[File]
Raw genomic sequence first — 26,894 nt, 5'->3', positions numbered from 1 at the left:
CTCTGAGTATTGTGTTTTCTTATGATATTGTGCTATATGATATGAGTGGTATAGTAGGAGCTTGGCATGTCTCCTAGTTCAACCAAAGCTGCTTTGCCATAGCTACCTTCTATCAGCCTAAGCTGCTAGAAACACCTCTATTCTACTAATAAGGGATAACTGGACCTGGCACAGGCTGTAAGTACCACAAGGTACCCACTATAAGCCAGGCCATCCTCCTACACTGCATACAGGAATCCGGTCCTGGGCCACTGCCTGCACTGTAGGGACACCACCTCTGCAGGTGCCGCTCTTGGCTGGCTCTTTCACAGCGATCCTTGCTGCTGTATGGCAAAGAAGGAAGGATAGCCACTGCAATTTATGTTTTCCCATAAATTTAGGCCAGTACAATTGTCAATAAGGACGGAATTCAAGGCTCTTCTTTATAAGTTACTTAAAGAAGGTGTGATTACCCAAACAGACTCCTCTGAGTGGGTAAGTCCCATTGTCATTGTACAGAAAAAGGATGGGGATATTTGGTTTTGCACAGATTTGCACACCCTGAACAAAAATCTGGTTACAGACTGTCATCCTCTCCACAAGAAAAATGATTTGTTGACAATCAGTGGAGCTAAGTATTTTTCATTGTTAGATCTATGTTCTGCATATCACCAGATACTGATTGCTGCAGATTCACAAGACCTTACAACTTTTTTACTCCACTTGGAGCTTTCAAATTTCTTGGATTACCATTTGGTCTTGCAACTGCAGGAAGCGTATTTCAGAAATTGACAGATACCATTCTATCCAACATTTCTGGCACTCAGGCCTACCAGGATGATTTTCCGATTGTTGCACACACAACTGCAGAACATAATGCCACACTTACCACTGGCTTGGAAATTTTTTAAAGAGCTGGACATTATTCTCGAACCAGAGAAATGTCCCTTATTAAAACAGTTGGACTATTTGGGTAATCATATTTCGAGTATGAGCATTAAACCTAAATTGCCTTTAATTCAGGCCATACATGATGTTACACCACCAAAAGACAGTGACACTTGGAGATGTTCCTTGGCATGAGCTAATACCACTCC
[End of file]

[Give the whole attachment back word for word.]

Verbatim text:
Raw genomic sequence first — 26,894 nt, 5'->3', positions numbered from 1 at the left:
CTCTGAGTATTGTGTTTTCTTATGATATTGTGCTATATGATATGAGTGGTATAGTAGGAGCTTGGCATGTCTCCTAGTTCAACCAAAGCTGCTTTGCCATAGCTACCTTCTATCAGCCTAAGCTGCTAGAAACACCTCTATTCTACTAATAAGGGATAACTGGACCTGGCACAGGCTGTAAGTACCACAAGGTACCCACTATAAGCCAGGCCATCCTCCTACACTGCATACAGGAATCCGGTCCTGGGCCACTGCCTGCACTGTAGGGACACCACCTCTGCAGGTGCCGCTCTTGGCTGGCTCTTTCACAGCGATCCTTGCTGCTGTATGGCAAAGAAGGAAGGATAGCCACTGCAATTTATGTTTTCCCATAAATTTAGGCCAGTACAATTGTCAATAAGGACGGAATTCAAGGCTCTTCTTTATAAGTTACTTAAAGAAGGTGTGATTACCCAAACAGACTCCTCTGAGTGGGTAAGTCCCATTGTCATTGTACAGAAAAAGGATGGGGATATTTGGTTTTGCACAGATTTGCACACCCTGAACAAAAATCTGGTTACAGACTGTCATCCTCTCCACAAGAAAAATGATTTGTTGACAATCAGTGGAGCTAAGTATTTTTCATTGTTAGATCTATGTTCTGCATATCACCAGATACTGATTGCTGCAGATTCACAAGACCTTACAACTTTTTTACTCCACTTGGAGCTTTCAAATTTCTTGGATTACCATTTGGTCTTGCAACTGCAGGAAGCGTATTTCAGAAATTGACAGATACCATTCTATCCAACATTTCTGGCACTCAGGCCTACCAGGATGATTTTCCGATTGTTGCACACACAACTGCAGAACATAATGCCACACTTACCACTGGCTTGGAAATTTTTTAAAGAGCTGGACATTATTCTCGAACCAGAGAAATGTCCCTTATTAAAACAGTTGGACTATTTGGGTAATCATATTTCGAGTATGAGCATTAAACCTAAATTGCCTTTAATTCAGGCCATACATGATGTTACACCACCAAAAGACAGTGACACTTGGAGATGTTCCTTGGCATGAGCTAATACCACTCC